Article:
Audrey Niffennegger’s “Backward in Seville” is another one of the stories with a light touch to it. Ultimately, the very Bradbury notions of rapid aging, or having age reversed or slowed is given Niffennnegger’s own unique and quiet spin. Dave Eggers seems to reference time differently in “Who Knocks” evoking the notion that the creative powers which haunt us sometimes seem to be coming from somewhere else, and yet, the author is still a bit guilty about all the monsters he or she has unleashed. As the character in Eggers’s story puts it: “I did knock first.”
But the most science fiction-y tale comes from crossover master Kelly Link with her story “Two Houses.” This one gives us a tale of a spaceship called The House of Secrets which was the sister ship to another lost ship called The House of Mystery. The 12 space-travelers on this ship have just awakened from suspended animation and because it is one of their birthdays, they begin to celebrate by telling ghost stories. Shades of Bradbury’s “The Veldt” are evoked here as the ship itself can illustrate the ghost stories with projections all around the characters, adding to the spookiness of the story. And like a good Bradbury story, all the drama and angst is eventually wrapped up in something very real, personal and down-to-earth. If The Illustrated Man were to find a long-lost story for an alternate universe where the book was called The Illustrated Woman, it would no doubt be “Two Houses” by Kelly Link.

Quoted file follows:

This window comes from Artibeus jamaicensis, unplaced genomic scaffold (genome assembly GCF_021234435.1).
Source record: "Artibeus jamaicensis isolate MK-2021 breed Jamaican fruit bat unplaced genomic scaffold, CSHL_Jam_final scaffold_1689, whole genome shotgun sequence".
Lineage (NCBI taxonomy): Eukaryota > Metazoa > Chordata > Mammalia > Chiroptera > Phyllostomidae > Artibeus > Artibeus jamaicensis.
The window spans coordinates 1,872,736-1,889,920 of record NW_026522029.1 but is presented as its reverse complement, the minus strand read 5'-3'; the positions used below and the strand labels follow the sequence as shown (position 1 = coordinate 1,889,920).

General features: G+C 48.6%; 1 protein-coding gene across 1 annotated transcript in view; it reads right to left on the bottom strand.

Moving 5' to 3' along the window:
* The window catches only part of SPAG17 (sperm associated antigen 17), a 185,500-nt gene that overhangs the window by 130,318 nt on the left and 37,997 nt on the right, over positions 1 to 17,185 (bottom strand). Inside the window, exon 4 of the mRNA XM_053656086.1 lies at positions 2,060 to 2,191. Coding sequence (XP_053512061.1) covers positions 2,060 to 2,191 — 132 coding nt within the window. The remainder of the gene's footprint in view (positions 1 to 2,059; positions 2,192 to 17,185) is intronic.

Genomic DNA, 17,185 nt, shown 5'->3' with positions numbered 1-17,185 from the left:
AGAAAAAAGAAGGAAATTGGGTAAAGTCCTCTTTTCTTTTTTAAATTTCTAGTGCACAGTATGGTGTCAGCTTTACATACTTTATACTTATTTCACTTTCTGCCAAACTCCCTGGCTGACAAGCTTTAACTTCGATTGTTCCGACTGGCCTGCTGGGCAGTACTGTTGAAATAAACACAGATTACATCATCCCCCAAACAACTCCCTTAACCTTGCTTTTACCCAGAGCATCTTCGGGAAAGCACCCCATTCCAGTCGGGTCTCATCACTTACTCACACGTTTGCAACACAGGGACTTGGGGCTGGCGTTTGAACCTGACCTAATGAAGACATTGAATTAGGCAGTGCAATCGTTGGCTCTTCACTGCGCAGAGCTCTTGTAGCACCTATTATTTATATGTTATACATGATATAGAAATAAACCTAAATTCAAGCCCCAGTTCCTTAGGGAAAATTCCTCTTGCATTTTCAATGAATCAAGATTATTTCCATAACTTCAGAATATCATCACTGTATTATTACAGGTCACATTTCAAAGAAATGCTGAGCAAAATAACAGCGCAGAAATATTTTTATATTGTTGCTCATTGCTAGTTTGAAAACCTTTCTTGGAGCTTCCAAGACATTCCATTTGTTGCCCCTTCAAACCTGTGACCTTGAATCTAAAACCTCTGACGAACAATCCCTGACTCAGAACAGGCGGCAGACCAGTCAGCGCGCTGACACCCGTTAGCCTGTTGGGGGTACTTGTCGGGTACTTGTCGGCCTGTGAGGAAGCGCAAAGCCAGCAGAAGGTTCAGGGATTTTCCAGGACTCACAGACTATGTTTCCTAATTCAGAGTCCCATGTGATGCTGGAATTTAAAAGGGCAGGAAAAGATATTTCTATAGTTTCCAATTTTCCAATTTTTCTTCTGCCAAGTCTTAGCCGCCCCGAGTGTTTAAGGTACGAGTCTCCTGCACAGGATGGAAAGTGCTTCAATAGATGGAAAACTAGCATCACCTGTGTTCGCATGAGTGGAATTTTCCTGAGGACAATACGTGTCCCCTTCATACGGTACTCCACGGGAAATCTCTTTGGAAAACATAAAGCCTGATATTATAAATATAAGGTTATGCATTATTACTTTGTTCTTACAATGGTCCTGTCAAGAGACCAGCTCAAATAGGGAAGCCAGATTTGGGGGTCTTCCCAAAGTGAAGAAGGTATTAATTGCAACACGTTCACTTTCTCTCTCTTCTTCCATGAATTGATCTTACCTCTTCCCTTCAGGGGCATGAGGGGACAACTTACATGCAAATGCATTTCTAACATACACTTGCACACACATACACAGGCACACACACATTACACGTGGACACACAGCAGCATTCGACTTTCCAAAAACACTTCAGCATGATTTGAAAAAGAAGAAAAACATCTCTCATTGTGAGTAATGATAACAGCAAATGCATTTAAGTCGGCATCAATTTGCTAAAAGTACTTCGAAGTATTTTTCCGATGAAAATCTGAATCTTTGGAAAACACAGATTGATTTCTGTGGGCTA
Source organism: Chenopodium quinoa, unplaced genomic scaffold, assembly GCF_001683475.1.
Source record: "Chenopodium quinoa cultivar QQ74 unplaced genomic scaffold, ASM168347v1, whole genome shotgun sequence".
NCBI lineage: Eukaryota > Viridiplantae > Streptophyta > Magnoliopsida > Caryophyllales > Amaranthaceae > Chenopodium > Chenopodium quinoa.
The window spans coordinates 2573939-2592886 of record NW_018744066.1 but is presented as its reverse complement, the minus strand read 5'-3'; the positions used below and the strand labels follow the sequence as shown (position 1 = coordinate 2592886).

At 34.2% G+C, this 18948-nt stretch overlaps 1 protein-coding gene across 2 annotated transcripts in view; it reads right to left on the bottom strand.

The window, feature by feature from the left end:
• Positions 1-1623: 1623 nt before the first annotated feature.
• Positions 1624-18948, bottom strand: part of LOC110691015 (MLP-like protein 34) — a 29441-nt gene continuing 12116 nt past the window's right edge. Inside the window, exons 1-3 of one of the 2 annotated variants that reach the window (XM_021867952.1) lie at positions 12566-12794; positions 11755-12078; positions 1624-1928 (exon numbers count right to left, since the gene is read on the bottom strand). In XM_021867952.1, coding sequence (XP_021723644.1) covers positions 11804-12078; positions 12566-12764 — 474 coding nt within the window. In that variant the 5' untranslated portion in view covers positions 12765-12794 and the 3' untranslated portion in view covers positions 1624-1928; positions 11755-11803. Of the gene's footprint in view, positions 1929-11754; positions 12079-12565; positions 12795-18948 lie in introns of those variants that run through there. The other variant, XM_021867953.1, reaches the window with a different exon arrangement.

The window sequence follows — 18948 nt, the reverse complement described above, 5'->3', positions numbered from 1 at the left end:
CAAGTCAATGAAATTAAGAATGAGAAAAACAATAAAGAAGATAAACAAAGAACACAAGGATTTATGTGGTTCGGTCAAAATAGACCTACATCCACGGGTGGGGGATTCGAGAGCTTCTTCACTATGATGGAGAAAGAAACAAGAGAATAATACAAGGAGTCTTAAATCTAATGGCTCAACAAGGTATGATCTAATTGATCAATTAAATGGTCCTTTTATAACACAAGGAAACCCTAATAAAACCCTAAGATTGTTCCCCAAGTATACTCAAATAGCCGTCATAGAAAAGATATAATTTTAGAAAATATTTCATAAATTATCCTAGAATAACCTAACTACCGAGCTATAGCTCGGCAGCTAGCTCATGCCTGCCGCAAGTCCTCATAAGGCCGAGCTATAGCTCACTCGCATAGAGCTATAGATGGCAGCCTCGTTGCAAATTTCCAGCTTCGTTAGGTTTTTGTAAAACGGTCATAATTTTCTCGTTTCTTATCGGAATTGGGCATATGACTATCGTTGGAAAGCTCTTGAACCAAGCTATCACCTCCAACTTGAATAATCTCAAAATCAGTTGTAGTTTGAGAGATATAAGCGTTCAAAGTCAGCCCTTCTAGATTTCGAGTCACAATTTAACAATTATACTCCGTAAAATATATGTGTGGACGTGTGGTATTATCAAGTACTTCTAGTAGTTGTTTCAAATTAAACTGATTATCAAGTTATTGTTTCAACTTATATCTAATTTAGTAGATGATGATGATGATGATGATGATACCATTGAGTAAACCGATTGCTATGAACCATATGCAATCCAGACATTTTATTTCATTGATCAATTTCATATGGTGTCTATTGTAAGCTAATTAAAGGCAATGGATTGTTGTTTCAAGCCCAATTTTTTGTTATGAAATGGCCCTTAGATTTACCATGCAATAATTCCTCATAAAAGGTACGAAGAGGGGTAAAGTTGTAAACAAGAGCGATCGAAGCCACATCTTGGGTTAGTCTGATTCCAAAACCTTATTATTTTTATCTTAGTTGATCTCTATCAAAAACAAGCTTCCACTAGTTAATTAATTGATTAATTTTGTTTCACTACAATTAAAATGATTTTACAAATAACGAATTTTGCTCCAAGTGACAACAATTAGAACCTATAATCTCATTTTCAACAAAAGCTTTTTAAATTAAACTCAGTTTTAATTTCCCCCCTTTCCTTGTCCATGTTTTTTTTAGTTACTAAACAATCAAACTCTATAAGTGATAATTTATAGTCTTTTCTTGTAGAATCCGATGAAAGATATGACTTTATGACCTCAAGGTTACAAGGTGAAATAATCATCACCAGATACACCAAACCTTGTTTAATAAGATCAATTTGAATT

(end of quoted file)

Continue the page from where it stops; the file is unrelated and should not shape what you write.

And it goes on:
I’ll not summarize any more of the stories, but instead say that the Harlan Ellison story is extremely sad and touching, the Charles Yu story is hilarious, and Joe Hill’s “By the Silver Water of Lake Champlain” is adorable. In their introduction, Weller and Castle point out that Bradbury made a career of “ignoring and blurring the boundaries between genre and literature.” They call him a “gatecrasher” and point out he is a purveyor of modern mythology. All of this is without a doubt true, but the other function this anthology serves is not to answer the question of why Bradbury was able to do this kind of genre dancing, but instead give you individual decedents that prove he did do it. In the ongoing meditation of how genre functions in the mainstream, Shadow Show makes you feel like you’re right on the edge of understanding the magic code that turns all the genres into one. To this end, all of the stories even have wonderful afterword by their authors.
And yet, like any good magician, none of these great authors completely reveal how the tricks are done. Instead, they just encourage you to read on and enjoy the magic, both theirs and Bradbury’s.
Ryan Britt is the staff writer for Tor.com.